New Boulevard crossings to change traffic
CHARLESTON, W.Va. -- Pedestrians who have had to play "Frogger" to cross Kanawha Boulevard in the East End will soon get a break, as part of a massive state traffic signal project throughout downtown Charleston.
Contractors began work last week on what a spokesman called the largest signal upgrade project in state history -- 59 intersections, from Ruffner Avenue west to Clendenin Street.
"It's the largest one we've ever done," Walker said. "We normally replace around 100 signals every year. We're replacing 59 here in one fell swoop. Each one costs an average of $120,000 to $200,000."
The DOH has replaced traffic signals with energy-efficient LED lights elsewhere in Charleston, notably along Greenbrier Street and Pennsylvania Avenue near Interstate 64.
Now DOH is tackling downtown, in a project that took years to plan. Allen Copley, head of the city's Traffic Engineering Department, said in 2010 he'd been working with the DOH for several years.
One contentious issue was what to do along Kanawha Boulevard, where eastbound drivers have been able to travel nearly unimpeded in a continuous through lane from downtown to the Capitol.
That made it hard for folks -- especially young children and older people to cross to the increasingly popular riverfront walkways. Fitness-oriented City Council members took up the cause, and lobbied the state to add signaled crosswalks.
At the state's request, council members passed a resolution in December 2011 asking the state to install five signaled crossings. Mayor Danny Jones sent it on to the DOH, despite howls of protest from drivers.
City leaders got their way, Walker said.
"We'll establish five new crosswalks and, as such, we'll discontinue the continuous through lane," he said. "The first is at Clendenin Street, at the CASCI building."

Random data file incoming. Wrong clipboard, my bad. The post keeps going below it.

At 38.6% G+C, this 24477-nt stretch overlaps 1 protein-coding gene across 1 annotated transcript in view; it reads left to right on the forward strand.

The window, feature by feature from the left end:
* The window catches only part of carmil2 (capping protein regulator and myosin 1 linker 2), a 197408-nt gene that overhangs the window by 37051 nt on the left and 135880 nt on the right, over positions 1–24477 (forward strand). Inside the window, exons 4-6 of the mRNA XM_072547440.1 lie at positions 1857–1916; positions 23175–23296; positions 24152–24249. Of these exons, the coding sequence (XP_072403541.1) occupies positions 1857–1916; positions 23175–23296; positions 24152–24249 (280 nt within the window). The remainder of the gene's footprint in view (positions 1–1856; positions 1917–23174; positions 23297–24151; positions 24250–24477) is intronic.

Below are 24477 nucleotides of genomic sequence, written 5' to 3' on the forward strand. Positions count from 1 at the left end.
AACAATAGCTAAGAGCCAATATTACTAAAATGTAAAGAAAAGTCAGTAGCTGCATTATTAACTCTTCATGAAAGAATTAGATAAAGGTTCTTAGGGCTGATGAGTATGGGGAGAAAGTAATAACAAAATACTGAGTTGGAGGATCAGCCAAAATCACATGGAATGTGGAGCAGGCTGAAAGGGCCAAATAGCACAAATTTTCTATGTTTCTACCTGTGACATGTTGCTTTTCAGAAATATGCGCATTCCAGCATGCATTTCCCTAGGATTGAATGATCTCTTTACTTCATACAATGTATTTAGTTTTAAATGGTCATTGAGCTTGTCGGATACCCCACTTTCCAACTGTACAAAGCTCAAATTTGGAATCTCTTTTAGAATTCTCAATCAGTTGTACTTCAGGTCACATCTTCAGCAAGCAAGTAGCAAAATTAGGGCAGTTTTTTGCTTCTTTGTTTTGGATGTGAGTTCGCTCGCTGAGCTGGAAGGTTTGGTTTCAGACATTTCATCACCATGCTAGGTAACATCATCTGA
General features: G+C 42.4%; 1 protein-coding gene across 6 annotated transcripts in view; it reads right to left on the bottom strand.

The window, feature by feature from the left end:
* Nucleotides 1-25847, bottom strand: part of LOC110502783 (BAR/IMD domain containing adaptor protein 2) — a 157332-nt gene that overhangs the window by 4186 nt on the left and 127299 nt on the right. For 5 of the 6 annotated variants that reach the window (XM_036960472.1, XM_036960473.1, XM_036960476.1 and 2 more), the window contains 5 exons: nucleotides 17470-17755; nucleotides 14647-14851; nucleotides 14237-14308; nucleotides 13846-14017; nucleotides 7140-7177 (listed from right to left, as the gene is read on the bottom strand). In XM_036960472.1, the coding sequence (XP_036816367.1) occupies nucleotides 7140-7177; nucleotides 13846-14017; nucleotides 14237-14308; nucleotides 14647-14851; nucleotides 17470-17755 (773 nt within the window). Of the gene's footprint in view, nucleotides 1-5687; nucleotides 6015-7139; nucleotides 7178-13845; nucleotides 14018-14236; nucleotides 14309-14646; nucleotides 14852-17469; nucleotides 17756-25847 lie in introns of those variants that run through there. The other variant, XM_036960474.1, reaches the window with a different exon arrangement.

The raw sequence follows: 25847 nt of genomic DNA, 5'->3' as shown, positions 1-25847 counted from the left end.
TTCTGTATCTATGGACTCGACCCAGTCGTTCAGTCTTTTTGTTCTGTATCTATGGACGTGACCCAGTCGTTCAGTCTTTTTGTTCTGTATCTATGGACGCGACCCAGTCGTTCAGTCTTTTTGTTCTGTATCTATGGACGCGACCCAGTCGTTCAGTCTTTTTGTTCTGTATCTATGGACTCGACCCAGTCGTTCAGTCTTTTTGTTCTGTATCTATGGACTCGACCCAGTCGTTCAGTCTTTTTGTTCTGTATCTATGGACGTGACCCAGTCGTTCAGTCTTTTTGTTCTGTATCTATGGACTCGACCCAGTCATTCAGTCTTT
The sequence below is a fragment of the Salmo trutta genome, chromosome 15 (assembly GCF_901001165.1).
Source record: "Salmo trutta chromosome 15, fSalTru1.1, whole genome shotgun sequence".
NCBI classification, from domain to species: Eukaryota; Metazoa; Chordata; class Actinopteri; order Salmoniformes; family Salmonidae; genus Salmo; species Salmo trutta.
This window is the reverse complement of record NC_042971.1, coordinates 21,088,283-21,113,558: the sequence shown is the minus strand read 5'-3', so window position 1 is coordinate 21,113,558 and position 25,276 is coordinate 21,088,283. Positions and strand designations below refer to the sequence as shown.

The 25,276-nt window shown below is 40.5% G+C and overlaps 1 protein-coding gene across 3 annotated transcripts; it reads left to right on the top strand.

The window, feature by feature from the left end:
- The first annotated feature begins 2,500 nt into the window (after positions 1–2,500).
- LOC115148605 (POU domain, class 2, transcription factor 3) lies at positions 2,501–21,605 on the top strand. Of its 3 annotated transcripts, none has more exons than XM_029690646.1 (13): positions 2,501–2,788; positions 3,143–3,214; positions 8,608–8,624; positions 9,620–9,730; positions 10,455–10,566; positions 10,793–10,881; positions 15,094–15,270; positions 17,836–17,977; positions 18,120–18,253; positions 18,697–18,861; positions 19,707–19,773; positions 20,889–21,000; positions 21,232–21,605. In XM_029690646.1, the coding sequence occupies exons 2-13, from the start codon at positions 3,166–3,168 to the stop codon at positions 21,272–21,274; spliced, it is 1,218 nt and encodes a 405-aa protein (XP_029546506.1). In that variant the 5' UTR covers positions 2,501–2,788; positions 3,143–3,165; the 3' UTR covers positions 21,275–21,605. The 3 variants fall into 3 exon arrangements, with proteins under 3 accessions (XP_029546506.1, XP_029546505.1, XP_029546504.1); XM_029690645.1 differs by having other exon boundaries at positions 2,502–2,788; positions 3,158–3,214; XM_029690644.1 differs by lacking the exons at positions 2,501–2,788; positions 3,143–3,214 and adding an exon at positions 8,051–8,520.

Other new crosswalks will be added at McFarland Street, Leon Sullivan Way, Brooks Street and Morris Street.
In addition, contractors will upgrade the signals at Boulevard crossings at Court, Laidley, Summers and Capitol streets, he said. Besides the normal alternating signals, pedestrians will be able push a button to stop traffic at all the upgraded locations.
The crossing buttons will meet Americans with Disabilities Act Standards, with Braille dots and chirping signals to help sight-impaired people. "At Greenbrier and Washington you have that," Walker said.
And some intersections will have electronic message boards that count down the crossing time, second by second, he said. Such improvements are common in other cities.
The project involves essentially every traffic signal downtown, from Morris Street to Clendenin Street, the Boulevard to Washington Street, plus a few intersections north of Washington and the light at the south end of the South Side Bridge.
"In addition to traffic signals there are lighted road signs. We used them at Greenbrier Street and Pennsylvania Avenue. You'll see larger, illuminated signs. The letters are larger," Walker said. These, too, meet updated federal standards.
New poles, too, as needed or requested. "In some cases we're replacing the poles at the city's request. They have a stake in this, a half million dollars." Those poles might complement streetscape improvements, Walker said, or be tinted a special color.
Bayliss & Ramey, the contractors, have until December 2014 to finish the work, project manager Rich Jacobs said.
"We hope the public will be patient with us, because there will be some delays," Jacobs said.
Councilwoman Mary Jean Davis, who has been fighting for Boulevard crosswalks for about 10 years, said she was excited to hear it's finally happening.
"The idea that [the work] is started is a miracle in itself," Davis said. There were six organizations that wrote letters of support for it. It's been a long time coming.
"I know people in the East End will appreciate that they can cross with their bike, or their kids, and push a button. It's been an issue for them. Now if we can just get the curb cuts to line up with the crosswalks."
Reach Jim Balow at firstname.lastname@example.org or 304-348-5102.